County approves 3 CAFOs southwest of Mitchell, SD
MITCHELL, S.D. — Neighbors spoke against three hog feeding operations that were later approved by the Davison County Commission Tuesday.
Five opponents raised concerns over smell, water consumption, harm to property values and even harm to tourism."How many do we have to get up here before homes start losing valuation?" said Jerry Smith. "There has to be some tipping point. It's going to come sooner rather than later."
The three concentrated animal feeding operations, CAFOs, will be built about 10 miles southwest of Mitchell. Each will house up to 2,400 swine or 960 animal units. Their approximate locations are at the intersections of 401st Avenue and 260th Street in Lisbon Township, 400th Avenue and 263rd Street, and 399th Avenue and 262nd Street.
Jeff Miller controls the land and will work in partnership with Chris DeRocher on behalf of Sunterra Farms. Miller will receive manure from the operation to use as fertilizer in lieu of rent.
"It's a good business model," complained opponent Jerry Smith, "but it's not conducive to community living."
Construction of the barn could begin in July and will require six to eight weeks. Manure will be injected into the ground to reduce odor. Using manure on site will eliminate the need for trucking it.
"They don't own the hogs," noted opponent Dale Smith. "All they get is the manure, and 95 percent of the revenue from hogs goes to Iowa. We get what's left: the smell and manure."
While Davison County will benefit from increased tax income, he said, "The township gets about $16."
Dale Smith called the operations the tip of the iceberg.
"There will be 50 of them in five years," he predicted.
Opponent Anne Smith wondered if local contractors would benefit or whether all of the money spent on projects would go to Iowa.
Opponent Arden Lemke said his wife hails from an area of Germany where feeding operations are so crowded people cannot open windows.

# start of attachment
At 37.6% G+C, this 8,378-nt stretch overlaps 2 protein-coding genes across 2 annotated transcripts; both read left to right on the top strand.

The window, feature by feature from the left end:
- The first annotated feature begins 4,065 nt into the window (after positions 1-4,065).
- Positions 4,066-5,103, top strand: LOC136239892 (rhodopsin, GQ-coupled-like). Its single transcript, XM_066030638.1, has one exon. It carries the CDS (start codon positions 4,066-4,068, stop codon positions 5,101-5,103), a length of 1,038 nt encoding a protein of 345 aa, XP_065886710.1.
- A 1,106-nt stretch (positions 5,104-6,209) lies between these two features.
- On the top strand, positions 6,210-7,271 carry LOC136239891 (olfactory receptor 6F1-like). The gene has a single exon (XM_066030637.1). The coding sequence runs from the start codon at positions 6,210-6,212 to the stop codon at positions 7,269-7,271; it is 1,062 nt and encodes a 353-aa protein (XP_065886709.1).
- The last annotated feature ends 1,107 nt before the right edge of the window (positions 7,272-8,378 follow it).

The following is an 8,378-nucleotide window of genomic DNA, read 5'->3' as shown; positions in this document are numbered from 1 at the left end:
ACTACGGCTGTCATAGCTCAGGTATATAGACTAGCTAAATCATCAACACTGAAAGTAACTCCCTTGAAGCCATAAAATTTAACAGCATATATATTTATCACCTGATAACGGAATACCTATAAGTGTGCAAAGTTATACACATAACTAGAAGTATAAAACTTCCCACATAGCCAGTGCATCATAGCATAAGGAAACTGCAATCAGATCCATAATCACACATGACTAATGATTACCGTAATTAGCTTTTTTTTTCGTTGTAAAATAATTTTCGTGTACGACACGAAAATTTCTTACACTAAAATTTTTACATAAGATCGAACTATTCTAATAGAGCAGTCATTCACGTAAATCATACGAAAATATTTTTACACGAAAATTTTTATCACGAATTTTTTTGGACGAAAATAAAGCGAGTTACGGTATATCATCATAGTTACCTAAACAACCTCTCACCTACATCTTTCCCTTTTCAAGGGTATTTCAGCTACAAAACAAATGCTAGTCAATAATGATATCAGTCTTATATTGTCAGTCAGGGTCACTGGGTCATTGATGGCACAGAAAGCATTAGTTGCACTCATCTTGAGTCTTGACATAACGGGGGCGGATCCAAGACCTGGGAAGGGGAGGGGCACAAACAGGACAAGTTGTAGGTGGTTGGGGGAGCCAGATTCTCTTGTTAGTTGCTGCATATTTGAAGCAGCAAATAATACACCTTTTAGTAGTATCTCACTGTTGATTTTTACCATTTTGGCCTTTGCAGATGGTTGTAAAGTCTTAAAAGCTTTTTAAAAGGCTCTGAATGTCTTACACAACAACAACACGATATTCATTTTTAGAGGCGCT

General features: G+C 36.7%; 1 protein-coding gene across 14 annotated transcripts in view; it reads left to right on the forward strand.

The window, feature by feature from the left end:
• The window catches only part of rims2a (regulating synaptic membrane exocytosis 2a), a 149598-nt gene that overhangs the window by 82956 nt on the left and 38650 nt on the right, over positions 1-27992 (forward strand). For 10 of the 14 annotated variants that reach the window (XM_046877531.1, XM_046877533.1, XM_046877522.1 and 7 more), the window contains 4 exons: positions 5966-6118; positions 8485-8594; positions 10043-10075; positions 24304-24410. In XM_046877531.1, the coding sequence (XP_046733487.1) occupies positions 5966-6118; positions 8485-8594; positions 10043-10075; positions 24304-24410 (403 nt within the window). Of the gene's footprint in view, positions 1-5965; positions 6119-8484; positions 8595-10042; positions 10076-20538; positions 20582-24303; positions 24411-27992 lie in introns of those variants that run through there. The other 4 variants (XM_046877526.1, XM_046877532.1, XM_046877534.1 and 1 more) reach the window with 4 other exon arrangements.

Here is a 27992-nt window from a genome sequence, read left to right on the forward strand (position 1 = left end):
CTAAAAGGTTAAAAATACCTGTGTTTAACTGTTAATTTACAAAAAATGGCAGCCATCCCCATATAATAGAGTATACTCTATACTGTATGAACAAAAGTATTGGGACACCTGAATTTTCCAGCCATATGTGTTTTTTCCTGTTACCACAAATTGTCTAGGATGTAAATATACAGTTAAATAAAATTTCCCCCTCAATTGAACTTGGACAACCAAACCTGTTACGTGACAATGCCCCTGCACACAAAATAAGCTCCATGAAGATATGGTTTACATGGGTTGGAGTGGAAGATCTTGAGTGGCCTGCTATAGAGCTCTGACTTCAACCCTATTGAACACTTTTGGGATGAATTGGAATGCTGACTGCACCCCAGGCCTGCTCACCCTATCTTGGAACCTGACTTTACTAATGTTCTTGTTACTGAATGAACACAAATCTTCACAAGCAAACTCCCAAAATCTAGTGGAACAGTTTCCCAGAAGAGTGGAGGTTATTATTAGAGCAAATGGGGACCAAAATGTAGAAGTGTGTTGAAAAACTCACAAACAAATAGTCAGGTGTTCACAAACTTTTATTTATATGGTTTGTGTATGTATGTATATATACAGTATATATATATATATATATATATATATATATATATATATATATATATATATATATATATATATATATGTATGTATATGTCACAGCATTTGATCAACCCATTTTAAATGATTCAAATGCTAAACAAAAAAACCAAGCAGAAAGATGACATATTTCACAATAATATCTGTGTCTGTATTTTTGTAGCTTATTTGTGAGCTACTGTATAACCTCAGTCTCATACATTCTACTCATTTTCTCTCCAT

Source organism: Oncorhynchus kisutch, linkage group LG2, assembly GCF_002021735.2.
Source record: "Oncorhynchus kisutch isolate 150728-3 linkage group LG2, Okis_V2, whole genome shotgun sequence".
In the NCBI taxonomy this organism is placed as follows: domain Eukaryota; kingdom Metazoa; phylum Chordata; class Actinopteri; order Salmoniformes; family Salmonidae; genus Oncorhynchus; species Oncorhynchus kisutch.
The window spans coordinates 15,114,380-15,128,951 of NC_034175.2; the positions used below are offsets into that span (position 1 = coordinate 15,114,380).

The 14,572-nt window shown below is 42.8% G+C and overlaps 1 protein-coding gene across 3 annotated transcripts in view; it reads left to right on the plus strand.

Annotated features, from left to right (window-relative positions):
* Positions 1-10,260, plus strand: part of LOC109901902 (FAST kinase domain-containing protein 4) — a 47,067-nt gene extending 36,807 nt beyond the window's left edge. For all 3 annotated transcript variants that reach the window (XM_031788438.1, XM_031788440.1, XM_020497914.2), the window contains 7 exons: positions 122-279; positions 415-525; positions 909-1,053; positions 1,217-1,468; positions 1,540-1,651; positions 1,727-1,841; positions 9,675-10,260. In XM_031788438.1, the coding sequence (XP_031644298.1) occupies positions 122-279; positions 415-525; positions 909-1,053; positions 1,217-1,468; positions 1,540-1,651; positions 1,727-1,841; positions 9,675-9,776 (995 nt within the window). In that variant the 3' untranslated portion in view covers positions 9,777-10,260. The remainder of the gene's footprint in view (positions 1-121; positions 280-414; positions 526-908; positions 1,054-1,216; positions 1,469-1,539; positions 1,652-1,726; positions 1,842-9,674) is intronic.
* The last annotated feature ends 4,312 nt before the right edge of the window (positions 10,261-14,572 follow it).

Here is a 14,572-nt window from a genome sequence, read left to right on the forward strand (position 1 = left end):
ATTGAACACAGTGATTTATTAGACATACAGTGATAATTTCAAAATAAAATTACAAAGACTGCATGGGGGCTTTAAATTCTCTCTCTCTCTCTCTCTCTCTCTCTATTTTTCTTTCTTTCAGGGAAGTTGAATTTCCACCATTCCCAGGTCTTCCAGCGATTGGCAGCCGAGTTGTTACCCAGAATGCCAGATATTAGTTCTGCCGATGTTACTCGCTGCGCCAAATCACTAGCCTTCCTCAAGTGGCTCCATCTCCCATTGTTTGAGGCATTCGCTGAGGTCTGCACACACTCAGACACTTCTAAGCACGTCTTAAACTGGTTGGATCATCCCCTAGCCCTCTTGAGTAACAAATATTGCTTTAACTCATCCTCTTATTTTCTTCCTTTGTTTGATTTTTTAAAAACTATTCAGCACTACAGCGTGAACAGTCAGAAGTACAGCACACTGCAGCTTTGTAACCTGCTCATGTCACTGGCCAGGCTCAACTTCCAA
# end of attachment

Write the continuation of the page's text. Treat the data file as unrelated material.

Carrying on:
"We have tourism here and we're going to ruin it," Lemke said. "For a few dollars — what this is making — you're going to take millions away."
Opponent Dale Smith raised concerns about the 4,000 gallons of water used daily at each operation.
"Are there more of these in the plan?" he asked commissioners.
DeRocher said he had no current plans for additional operations.
Jeff Bathke, Davison County Planning and Zoning administrator, said no additional applications were pending.
On the issue of water usage, Mark Jenniges, deputy planning administrator, said the state requires a water permit for the use of 28,000 gallons daily and the CAFOs raise no concerns for the watershed.Commission Chairwoman Brenda Bode said that while she wished the project benefited the local economy more, "We have no right to say someone can't come in and do this. We are not allowed to make that kind of a decision."
Commissioner Dennis Kiner said he would like to revisit the issue of water use.
"I am concerned down the road about the aquifers," Kiner said. "They can draw down, and at some point we're going to be tapped."
He noted the commission had little leeway on the three projects.
"I understand we can't refuse anything that fits the criteria of the ordinance," Kiner said.
Bode said she believed the use of CAFOs would be self-limiting if their objective truly was the manure.
"You have to have a place to put it," Bode said, noting farmers can apply only limited quantities.
Miller said state rules allow for the application of up to 3,500 gallons of manure per acre per year on his land.
"That will get us pretty close to what our commercial fertilizer is now," Miller said.
Bode said it wasn't feasible to transport manure long distances.
"Will I see more in my neighborhood?" she asked. "It's possible.
"(But) I will not see (manure) hoses going from town to town," she said.
Commissioners also approved variances to move the CAFOs closer to nearby roads in order to preserve farmland.